Ridgeway Footpath National Trail
The Ridgeway National trail is one of Englands oldest roads, 85 miles (136km) through ancient landscapes. Over rolling, open downland to the west of the River Thames, and through secluded valleys and woods in The Chilterns to the east.
Britain's Oldest Road. 85 miles (139km) long, much of it following the ancient chalk ridge route used by prehistoric man, The Ridgeway offers the chance to get away from the bustle of life in this busy part of England. The Ridgeway passes through two distinctive landscapes; the open downland of the west within the North Wessex Downs Area of Outstanding Natural Beauty and the more gentle and wooded countryside of the Chilterns Area of Outstanding Natural Beauty in the east.
The Open downlands.
In the west The Ridgeway travels as a broad ancient track along the open and fairly isolated top of the chalk downland ridge, often several miles from the nearest village. Here, to the south is rolling downland and to the north, at the bottom of the steep scarp slope, the wide expanse of the Thames Valley. The far-reaching views are dominated by the sky, the clouds and small clumps of beech woodland and all you may have for company is a solitary skylark singing overhead or a hare chasing across an adjacent field. In the past these downs were sheep grazed, but since the introduction of fertilisers last century many areas have been ploughed and planted with crops. However sheep grazing does continue in places and, in others, a characteristic sight is immaculately managed grass tracks, the gallops used for training racehorses. The excellent turf of the downs makes this prime horse country but you need to be up early to see the strings of racehorses exercising.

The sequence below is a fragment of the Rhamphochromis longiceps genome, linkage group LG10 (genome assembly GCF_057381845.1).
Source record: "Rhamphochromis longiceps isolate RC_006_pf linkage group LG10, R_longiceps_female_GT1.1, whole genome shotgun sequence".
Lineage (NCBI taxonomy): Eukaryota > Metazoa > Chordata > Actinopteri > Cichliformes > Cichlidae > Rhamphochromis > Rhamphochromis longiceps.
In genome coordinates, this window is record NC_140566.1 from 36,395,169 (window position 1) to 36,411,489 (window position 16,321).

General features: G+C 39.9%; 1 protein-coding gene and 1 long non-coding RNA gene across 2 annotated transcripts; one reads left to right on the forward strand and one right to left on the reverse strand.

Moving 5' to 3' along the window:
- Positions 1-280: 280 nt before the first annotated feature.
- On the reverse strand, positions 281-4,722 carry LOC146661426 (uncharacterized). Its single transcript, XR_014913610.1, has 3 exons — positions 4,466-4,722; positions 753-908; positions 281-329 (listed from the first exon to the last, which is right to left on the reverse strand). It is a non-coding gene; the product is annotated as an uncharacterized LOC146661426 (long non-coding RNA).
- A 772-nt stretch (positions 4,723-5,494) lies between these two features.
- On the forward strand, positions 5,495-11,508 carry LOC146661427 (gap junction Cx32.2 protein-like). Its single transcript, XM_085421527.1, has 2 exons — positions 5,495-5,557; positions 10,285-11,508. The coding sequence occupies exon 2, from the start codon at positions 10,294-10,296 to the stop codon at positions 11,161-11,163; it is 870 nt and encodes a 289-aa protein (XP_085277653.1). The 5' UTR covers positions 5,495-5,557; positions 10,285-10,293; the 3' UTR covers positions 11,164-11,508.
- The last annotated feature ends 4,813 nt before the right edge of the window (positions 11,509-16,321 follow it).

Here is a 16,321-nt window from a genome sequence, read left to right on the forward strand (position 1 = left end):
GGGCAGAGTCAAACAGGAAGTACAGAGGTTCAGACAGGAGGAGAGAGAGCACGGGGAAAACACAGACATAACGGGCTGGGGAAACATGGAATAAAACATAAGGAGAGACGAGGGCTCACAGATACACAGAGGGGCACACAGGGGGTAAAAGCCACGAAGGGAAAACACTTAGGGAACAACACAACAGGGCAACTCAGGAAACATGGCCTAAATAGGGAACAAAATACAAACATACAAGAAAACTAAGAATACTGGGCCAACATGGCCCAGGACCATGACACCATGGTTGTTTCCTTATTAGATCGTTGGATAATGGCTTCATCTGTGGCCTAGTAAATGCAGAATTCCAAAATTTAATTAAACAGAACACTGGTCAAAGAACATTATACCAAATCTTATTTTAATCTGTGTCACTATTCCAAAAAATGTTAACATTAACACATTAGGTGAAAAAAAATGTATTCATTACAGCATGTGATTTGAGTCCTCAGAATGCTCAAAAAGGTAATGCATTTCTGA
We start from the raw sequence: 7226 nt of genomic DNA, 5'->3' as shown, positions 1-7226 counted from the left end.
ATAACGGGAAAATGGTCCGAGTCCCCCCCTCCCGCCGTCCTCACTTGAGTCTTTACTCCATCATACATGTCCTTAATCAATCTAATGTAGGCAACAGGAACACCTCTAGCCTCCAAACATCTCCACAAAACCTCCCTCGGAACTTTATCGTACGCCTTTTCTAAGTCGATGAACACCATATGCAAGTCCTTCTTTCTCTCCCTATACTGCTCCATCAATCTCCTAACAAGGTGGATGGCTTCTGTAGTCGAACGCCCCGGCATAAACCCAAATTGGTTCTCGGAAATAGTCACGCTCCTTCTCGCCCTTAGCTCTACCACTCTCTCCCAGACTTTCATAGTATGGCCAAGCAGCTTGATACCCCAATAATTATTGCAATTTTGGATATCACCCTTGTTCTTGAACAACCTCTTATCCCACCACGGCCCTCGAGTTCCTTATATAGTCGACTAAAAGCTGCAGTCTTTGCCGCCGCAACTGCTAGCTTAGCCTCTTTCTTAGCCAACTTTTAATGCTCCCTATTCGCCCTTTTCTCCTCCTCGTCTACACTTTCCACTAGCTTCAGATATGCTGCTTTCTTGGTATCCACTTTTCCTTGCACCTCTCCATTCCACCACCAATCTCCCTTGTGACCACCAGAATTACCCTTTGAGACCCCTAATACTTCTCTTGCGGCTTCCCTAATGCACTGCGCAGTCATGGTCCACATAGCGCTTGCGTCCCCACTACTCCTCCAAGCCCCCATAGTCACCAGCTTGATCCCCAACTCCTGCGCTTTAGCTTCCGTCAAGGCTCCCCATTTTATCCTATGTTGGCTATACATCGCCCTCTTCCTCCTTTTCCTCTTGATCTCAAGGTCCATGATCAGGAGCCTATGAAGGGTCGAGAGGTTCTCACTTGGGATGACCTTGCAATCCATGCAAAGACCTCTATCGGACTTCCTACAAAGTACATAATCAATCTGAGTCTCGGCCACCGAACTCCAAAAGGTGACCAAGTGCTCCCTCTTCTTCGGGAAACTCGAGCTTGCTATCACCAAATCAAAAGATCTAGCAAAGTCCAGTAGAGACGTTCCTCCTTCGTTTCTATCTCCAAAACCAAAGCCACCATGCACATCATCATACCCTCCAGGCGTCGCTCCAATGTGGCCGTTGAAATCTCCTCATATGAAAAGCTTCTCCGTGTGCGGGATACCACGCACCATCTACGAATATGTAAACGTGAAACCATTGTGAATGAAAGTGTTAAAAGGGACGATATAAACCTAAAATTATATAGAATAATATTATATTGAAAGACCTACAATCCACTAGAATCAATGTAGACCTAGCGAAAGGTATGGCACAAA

At Goring-on-Thames The Ridgeway crosses the River Thames entering more intimate and less open countryside. It follows the bank of this famous river along a lovely 5 miles (8km) rural stretch before heading eastwards into the Chiltern Hills. Mostly on narrower paths, the Trail passes through woodlands, many of them beech, over neatly cultivated fields and across chalk grassland nature reserves rich in wildflowers. In contrast to the western half, although it's usually peaceful here, you're never far from pleasant small towns or attractive villages.
There are two very distinctive habitats along The Ridgeway; chalk grassland and woodland. The areas of unimproved chalk grassland are rich in the number of wildflower species and butterflies that feed on specific plants. They are also a valuable breeding ground for declining farmland birds such as skylarks and stone curlews. Historically this habitat was very widespread along The Ridgeway but it has been reduced significantly by modern farming methods and so it’s really worthwhile visiting one of the reserves, particularly during late spring or summer.
For other walking routes around The Ridgeway please see the National Trail website.
Last Updated: 4 Nov 2015